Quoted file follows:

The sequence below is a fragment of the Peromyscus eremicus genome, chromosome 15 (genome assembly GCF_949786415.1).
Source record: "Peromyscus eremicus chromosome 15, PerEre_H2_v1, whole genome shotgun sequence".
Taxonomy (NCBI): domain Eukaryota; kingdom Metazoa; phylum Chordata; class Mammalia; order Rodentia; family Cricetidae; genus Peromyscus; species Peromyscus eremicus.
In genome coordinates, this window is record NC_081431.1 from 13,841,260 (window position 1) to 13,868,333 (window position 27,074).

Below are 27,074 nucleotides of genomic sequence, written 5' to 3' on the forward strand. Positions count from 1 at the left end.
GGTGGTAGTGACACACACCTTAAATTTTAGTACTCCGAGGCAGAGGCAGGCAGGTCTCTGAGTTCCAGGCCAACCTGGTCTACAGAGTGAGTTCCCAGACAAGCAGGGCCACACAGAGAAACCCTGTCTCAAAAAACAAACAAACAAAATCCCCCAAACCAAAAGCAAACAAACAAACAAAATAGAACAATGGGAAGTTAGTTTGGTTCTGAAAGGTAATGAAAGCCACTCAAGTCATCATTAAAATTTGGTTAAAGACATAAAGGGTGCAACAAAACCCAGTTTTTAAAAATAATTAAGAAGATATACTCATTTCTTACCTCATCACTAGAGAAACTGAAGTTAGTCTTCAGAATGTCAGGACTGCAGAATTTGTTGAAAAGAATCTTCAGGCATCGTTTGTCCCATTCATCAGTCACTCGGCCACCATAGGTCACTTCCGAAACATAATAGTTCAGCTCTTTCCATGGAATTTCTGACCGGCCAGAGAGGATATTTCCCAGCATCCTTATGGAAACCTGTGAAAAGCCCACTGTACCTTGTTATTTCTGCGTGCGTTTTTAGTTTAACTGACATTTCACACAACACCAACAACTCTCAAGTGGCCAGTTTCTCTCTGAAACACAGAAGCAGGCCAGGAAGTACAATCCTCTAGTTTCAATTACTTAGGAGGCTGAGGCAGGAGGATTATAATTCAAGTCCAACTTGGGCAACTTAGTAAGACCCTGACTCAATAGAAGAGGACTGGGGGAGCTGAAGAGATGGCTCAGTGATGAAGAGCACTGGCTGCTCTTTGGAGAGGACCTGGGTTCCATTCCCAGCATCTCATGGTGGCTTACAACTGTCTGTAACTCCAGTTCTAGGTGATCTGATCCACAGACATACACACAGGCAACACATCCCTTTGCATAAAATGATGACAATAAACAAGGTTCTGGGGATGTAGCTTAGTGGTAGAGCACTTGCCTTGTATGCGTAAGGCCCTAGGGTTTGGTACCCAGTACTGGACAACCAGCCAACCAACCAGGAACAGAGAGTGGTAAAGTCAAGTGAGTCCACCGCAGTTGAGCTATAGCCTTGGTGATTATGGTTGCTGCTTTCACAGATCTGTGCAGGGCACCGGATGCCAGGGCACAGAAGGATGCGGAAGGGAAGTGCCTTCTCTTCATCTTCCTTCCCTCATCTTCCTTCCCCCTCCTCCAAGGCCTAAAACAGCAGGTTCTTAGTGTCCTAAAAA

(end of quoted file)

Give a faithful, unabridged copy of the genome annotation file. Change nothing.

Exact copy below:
The sequence below is a fragment of the Peromyscus eremicus genome, chromosome 15 (genome assembly GCF_949786415.1).
Source record: "Peromyscus eremicus chromosome 15, PerEre_H2_v1, whole genome shotgun sequence".
Taxonomy (NCBI): domain Eukaryota; kingdom Metazoa; phylum Chordata; class Mammalia; order Rodentia; family Cricetidae; genus Peromyscus; species Peromyscus eremicus.
In genome coordinates, this window is record NC_081431.1 from 13,841,260 (window position 1) to 13,868,333 (window position 27,074).

Below are 27,074 nucleotides of genomic sequence, written 5' to 3' on the forward strand. Positions count from 1 at the left end.
GGTGGTAGTGACACACACCTTAAATTTTAGTACTCCGAGGCAGAGGCAGGCAGGTCTCTGAGTTCCAGGCCAACCTGGTCTACAGAGTGAGTTCCCAGACAAGCAGGGCCACACAGAGAAACCCTGTCTCAAAAAACAAACAAACAAAATCCCCCAAACCAAAAGCAAACAAACAAACAAAATAGAACAATGGGAAGTTAGTTTGGTTCTGAAAGGTAATGAAAGCCACTCAAGTCATCATTAAAATTTGGTTAAAGACATAAAGGGTGCAACAAAACCCAGTTTTTAAAAATAATTAAGAAGATATACTCATTTCTTACCTCATCACTAGAGAAACTGAAGTTAGTCTTCAGAATGTCAGGACTGCAGAATTTGTTGAAAAGAATCTTCAGGCATCGTTTGTCCCATTCATCAGTCACTCGGCCACCATAGGTCACTTCCGAAACATAATAGTTCAGCTCTTTCCATGGAATTTCTGACCGGCCAGAGAGGATATTTCCCAGCATCCTTATGGAAACCTGTGAAAAGCCCACTGTACCTTGTTATTTCTGCGTGCGTTTTTAGTTTAACTGACATTTCACACAACACCAACAACTCTCAAGTGGCCAGTTTCTCTCTGAAACACAGAAGCAGGCCAGGAAGTACAATCCTCTAGTTTCAATTACTTAGGAGGCTGAGGCAGGAGGATTATAATTCAAGTCCAACTTGGGCAACTTAGTAAGACCCTGACTCAATAGAAGAGGACTGGGGGAGCTGAAGAGATGGCTCAGTGATGAAGAGCACTGGCTGCTCTTTGGAGAGGACCTGGGTTCCATTCCCAGCATCTCATGGTGGCTTACAACTGTCTGTAACTCCAGTTCTAGGTGATCTGATCCACAGACATACACACAGGCAACACATCCCTTTGCATAAAATGATGACAATAAACAAGGTTCTGGGGATGTAGCTTAGTGGTAGAGCACTTGCCTTGTATGCGTAAGGCCCTAGGGTTTGGTACCCAGTACTGGACAACCAGCCAACCAACCAGGAACAGAGAGTGGTAAAGTCAAGTGAGTCCACCGCAGTTGAGCTATAGCCTTGGTGATTATGGTTGCTGCTTTCACAGATCTGTGCAGGGCACCGGATGCCAGGGCACAGAAGGATGCGGAAGGGAAGTGCCTTCTCTTCATCTTCCTTCCCTCATCTTCCTTCCCCCTCCTCCAAGGCCTAAAACAGCAGGTTCTTAGTGTCCTAAAAA